I was taken back to an era when a Woolworths 5&10 store was the nerve center of a community. Lancaster, Pennsylvania was the home of the original Woolworth’s.  The museum has a replica of the store’s Christmas section.  You can walk around the space like a shopper and marvel at the cost of trinkets, decorations and gifts from back in the day.

Woolworths - Lancaster

In the museum proper, we find Bob Cratchet and Tiny Tim from Charles Dickens’s, A Christmas Carol.

Dickens's booksdickens' christmas carol

From there, you can wander through one “country” after another, approaching a front door, looking in a window, and being transported to Christmas celebrations in other times and places.  There are a variety of Christmas trees, decorations and depictions of Santa and other figures important to the season.  Vignettes are captivating, inviting you to return for another look to see what you may have missed.  Be warned, this could take you into serious visual overload!  The wonderfully curated vignettes match sounds — music, animals, Christmas carols, or spoken word — with the scene.

Dutch house

Dutch home at Christmas

Dutch Santa

Dutch Santa

British Santa

British Santa

Santa Lucia

Santa Lucia – St. Lucy’s Day is celebrated in Scandinavian countries during Advent.

Moving on, you find Tudor Town and delight in the animals’ storybook Christmas.  As you move through this exhibit, you can read the story and see the characters in charming vignettes—pure fantasy.  Your inner child will approve.

Tudor Towne entrance

tudor towne scene 1

While all the fun and delight of Christmas is great, it’s easy to forget the point of the celebration. The next several rooms set the stage for Christ’s birth, beginning with “O Holy Night,” a life-size panorama of the desert and the travelers at night.  You begin to quiet inside, letting the images seep into you.

O Holy Night

After “O Holy Night,” you are back in daylight experiencing a walk through Bethlehem and the market place.

Middle East market scene

You look inside the type of dwelling Mary and Joseph would have called home; and realize they were in the Middle East.  Think about it in light of current events.  I did.  The curator did a fantastic job of making this transition and leading us into “the Holy Land.”  The mystery and wonder begin to envelope you.  You remember the Christmas story as it unfolds in front of you: the angel appearing to a shepherd; the good news heralded by horn; and Mary, Joseph, and Jesus in the manger.  The tour doesn’t end here, but the Christmas story does.  You have reached the apex.

Heralding the birth

Winding down, you are shown gifts and ornaments from different cultures arranged as if in a small boutique.  There were lovely things, odd things, some you would expect, and some you wouldn’t.  Two displays, in particular, struck me as almost heretical for today’s consumer.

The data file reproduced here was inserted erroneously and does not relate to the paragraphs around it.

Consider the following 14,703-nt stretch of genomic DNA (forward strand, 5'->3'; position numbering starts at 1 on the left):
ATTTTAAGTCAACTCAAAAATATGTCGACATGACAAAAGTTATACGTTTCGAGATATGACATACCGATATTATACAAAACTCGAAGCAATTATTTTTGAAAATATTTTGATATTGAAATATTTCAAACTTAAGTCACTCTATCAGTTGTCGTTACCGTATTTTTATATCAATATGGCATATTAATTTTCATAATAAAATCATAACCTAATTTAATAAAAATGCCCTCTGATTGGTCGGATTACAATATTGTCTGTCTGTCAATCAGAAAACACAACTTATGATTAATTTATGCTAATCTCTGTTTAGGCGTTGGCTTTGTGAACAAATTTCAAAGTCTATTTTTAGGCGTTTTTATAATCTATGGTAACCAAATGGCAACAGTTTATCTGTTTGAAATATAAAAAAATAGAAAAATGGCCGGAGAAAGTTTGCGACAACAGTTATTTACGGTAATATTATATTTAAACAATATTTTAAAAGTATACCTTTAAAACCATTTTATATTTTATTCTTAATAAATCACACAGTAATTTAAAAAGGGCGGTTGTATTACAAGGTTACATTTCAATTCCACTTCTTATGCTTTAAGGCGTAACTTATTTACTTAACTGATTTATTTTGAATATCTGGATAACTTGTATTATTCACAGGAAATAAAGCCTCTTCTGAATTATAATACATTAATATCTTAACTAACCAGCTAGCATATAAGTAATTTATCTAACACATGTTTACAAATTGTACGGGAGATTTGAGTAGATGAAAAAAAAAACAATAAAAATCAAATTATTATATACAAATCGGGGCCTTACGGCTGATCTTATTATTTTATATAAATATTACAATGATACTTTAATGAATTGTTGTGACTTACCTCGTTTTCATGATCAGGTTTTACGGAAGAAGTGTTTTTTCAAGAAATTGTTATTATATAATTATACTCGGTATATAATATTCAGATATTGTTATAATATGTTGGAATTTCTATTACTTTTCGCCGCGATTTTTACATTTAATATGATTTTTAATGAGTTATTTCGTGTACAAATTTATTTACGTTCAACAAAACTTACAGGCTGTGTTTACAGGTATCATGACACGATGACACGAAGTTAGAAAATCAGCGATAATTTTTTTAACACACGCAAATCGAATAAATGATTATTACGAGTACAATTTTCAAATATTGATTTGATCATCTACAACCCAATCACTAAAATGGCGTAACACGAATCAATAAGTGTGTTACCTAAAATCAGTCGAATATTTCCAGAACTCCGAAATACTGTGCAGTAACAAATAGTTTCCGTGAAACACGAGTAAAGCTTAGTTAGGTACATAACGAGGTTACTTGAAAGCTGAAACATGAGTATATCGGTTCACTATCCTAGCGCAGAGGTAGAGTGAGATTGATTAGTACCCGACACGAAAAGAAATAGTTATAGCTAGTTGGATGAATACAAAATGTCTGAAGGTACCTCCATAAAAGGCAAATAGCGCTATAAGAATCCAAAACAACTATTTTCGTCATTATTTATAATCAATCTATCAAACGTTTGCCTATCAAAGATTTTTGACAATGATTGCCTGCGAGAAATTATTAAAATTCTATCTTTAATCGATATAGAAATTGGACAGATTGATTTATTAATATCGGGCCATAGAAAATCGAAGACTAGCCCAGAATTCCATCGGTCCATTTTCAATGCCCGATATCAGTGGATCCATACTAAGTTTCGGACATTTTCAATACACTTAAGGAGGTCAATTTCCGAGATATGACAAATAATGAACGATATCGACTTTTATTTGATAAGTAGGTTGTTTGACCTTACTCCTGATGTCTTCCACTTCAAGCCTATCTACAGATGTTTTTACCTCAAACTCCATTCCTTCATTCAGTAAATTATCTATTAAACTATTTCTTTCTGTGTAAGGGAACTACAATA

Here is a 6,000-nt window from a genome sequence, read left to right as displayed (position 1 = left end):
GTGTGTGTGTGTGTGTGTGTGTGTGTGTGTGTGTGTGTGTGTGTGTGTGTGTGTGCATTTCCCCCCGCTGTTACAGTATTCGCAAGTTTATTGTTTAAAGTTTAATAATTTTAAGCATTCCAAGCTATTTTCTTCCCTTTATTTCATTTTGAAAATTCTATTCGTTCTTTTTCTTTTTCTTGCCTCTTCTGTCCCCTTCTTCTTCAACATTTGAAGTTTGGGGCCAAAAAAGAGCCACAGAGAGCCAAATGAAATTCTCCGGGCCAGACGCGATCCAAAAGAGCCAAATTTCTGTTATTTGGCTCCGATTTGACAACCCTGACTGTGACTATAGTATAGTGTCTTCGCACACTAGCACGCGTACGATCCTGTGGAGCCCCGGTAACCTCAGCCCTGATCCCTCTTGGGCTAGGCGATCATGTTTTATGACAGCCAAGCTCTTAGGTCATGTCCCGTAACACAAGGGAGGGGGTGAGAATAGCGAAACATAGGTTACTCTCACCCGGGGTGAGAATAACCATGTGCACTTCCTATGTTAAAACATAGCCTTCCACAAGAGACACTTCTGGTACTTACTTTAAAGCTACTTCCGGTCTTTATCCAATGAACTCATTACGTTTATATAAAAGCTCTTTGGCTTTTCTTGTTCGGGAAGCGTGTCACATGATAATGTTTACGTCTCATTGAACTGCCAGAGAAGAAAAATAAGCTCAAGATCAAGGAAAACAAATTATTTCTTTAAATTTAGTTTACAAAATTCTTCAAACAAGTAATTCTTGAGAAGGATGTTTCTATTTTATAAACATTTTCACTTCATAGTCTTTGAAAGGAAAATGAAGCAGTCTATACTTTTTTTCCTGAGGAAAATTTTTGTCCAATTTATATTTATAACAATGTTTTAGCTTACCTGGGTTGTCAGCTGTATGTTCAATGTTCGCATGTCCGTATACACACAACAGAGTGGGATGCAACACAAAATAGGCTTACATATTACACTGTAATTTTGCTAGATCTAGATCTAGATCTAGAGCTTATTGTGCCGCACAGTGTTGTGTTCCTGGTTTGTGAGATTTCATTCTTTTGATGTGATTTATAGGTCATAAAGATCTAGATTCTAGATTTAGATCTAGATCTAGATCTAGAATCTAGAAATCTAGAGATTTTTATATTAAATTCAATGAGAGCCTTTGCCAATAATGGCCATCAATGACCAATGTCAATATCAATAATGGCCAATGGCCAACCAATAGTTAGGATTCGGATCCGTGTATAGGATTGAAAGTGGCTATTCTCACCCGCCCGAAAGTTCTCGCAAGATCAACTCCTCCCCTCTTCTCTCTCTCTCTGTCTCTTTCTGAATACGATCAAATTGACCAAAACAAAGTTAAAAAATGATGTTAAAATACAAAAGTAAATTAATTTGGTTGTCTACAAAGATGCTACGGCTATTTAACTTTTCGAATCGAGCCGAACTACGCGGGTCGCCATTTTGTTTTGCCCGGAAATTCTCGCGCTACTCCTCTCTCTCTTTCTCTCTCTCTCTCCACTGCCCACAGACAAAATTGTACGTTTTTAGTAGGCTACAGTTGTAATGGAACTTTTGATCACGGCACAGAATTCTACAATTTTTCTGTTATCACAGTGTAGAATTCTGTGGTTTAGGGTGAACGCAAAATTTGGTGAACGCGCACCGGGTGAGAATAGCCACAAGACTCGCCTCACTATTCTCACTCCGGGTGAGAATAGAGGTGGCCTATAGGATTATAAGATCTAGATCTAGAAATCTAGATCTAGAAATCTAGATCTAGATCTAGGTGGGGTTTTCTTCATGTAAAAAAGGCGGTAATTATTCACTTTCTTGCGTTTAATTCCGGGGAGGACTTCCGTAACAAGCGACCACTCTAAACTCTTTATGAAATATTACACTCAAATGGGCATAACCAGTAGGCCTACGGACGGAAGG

Did you know that cartons of cigarettes were popular gifts in the ’50s?  And, did you ever see an advertisement for the gift of a gun?

“To give or receive a Winchester Rifle or Shotgun affords pleasure and satisfaction.  At Christmas time or at any season, a man, a woman, or a boy who enjoys life will appreciate a Winchester as a gift.”

Seriously, Santa?

Sinister Santa Ads for Guns

Santa and Cigarette Ads

The National Christmas Center Family Attraction & Museum has something for everyone and is worthy of an annual pilgrimage, if you can make it.  It is open most months of the year, and now…well, ’tis the season! You can enjoy the museum with or without kids—though the teachable moments with kids are numerous.  You will experience nostalgia, hope, and the realization that there are common bonds among all peoples.

National Christmas Center

Merry Christmas, Everyone!

 

Author – Cheryl


Planes, Trains, and Vehicles: Getting Around Europe (Part 3)

Amsterdam is a two hour train ride from Brussels, and trains run frequently. I was fine buying my ticket the day before I’d travel.  The price: €42.  After two weeks in Europe, I was in the home stretch and near the end of my travel budget.

Imagine a city with slightly over a million people having more major train stations than New York City.  Brussels Midi Station is impressive. Here’s a practical tip: there is a gated entry to “les toilettes.” You can “go” for a fee. This seemed to be standard in public places, especially train stations.  Paying to “go” spares people from a nasty bathroom.

bathroom gate at Brussels Midi

Au revoir, Bruxelles — so nice to visit you again!

Au revoir, Mollie!

snapseed-kim and mollie 10-12-15

Amsterdam train platform

It was worth staying awake to watch the landscape go by and see what’s different about The Netherlands.

I saw farm land striped with water-filled drainage ditches, and cattle grazed between them. Like Flanders in Belgium, this is polder country, meaning the land is well below sea level. This is so for 26 percent of The Netherlands. Much farm land has been reclaimed from the sea through different methods, including the use of windmills to pump water.  (No wonder The Netherlands could offer expert assistance to the U.S. when New Orleans was flooded from Hurricane Katrina. This country knows how to hold back the sea.)

Dutch polder landscape copyFarmland en route to Amsterdam

Greenhouses and windfarm en route to Amsterdam

Greenhouses and windfarm

windmill in distance

Windmill in the distance

grafitti en route to amsterdam

Grafitti en route to Amsterdam

Street art en route to Amsterdam

Street art en route to Amsterdam

Train announcements were in French, Dutch, and English. About an hour into the trip, I heard, “Due to an individual  on the tracks, we will terminate this train.” This message was conveyed in a casual tone. Mollie told me this could happen.